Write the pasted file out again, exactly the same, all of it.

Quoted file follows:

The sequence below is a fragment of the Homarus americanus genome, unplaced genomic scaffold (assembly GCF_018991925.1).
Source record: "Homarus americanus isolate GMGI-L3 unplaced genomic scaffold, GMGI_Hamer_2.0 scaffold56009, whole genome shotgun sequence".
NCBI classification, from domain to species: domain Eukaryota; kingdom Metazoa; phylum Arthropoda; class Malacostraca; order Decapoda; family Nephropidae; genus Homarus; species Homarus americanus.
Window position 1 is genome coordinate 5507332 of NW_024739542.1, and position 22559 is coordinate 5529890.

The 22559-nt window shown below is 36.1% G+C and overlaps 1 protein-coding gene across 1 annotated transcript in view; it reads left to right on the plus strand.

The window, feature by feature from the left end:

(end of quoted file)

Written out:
The sequence below is a fragment of the Homarus americanus genome, unplaced genomic scaffold (assembly GCF_018991925.1).
Source record: "Homarus americanus isolate GMGI-L3 unplaced genomic scaffold, GMGI_Hamer_2.0 scaffold56009, whole genome shotgun sequence".
NCBI classification, from domain to species: domain Eukaryota; kingdom Metazoa; phylum Arthropoda; class Malacostraca; order Decapoda; family Nephropidae; genus Homarus; species Homarus americanus.
Window position 1 is genome coordinate 5507332 of NW_024739542.1, and position 22559 is coordinate 5529890.

The 22559-nt window shown below is 36.1% G+C and overlaps 1 protein-coding gene across 1 annotated transcript in view; it reads left to right on the plus strand.

The window, feature by feature from the left end: